…and this ad for the REO Flying Cloud, a name that suggested speed and lightness, and changed the way cars would be named in the future (e.g. “Mustang” rather than “Model A”)…

…and if you think gimmicky razors are something new, think again…

…this ad announcing Walter Winchell’s employment with the New York Daily Mirror is significant in that in marks the beginning of the first syndicated gossip column. Winchell’s column, On-Broadway, was syndicated nationwide by King Features. A year later he would make his radio debut over New York’s WABC…

…for our June 15 cartoons, Isadore Klein confirms that stereotypes regarding American tourists haven’t changed much in 90 years…

…a quick footnote on Klein. In his long and colorful career, he would contribute cartoons to the New Yorker and many other publications. He also drew cartoons for silent movies, including Mutt and Jeff and Krazy Kat, and later worked for major animation studios including Screen Gems, Hal Seeger Productions, and Walt Disney. He was a writer and animator for such popular cartoons as Mighty MouseCasper, Little Lulu and Popeye.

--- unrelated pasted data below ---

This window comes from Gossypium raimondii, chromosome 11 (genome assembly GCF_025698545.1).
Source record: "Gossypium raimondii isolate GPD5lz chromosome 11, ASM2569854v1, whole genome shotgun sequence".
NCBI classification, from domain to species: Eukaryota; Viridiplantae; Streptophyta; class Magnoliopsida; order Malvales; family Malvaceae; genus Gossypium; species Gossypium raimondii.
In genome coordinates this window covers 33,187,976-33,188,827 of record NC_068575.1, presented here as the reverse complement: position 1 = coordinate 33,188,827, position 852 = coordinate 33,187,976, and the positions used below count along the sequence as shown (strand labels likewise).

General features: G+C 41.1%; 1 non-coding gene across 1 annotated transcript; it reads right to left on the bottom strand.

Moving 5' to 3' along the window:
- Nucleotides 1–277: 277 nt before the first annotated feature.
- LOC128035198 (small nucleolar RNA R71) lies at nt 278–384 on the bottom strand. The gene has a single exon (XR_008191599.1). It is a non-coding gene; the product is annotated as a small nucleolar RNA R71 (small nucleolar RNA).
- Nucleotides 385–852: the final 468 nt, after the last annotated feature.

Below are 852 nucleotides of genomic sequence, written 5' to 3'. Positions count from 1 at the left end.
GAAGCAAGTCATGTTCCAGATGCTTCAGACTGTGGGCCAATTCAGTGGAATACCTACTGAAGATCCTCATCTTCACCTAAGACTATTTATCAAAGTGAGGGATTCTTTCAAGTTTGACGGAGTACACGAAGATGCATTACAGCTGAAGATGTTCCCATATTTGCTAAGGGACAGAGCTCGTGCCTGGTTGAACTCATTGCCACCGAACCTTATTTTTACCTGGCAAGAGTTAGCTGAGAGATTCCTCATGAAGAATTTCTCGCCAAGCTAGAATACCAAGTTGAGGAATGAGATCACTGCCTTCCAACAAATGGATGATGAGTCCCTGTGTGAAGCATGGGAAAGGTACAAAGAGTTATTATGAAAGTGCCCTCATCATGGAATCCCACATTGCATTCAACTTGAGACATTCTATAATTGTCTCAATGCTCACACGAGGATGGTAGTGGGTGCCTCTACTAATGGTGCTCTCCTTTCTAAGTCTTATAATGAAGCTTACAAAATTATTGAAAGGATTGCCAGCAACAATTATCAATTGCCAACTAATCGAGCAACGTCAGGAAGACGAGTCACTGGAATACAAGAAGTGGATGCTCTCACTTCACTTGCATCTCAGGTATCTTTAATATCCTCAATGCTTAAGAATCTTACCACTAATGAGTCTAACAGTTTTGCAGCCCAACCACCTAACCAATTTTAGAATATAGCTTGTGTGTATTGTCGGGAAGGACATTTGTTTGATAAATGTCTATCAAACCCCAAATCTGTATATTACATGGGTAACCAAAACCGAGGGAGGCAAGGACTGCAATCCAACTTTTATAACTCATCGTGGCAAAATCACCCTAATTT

I. Klein (1897–1986) holding the National Cartoonists Society “Silver T-Square.” He received the honor from his fellow members on April 22, 1974. (michaelspornanimation.com)

…Belgium-born artist Victor De Pauw depicted President Herbert Hoover picnicking, as viewed through his security detail…

…and a quick note on De Pauw…well known during his lifetime, he illustrated seven covers for the New Yorker and drew many social and political cartoons for magazines such as Vanity Fair, Fortune and Life. He also had a career as a serious painter, and some of his work can be found at the Museum of Modern Art…

Victor de Pauw (1902-1971) and one of his New Yorker covers from Nov. 20, 1943. (Smithsonian/Conde Nast)

Helen Hokinson looked in on two of her society women in need of some uplift…

…and Leonard Dove looked in on another enjoying a soak…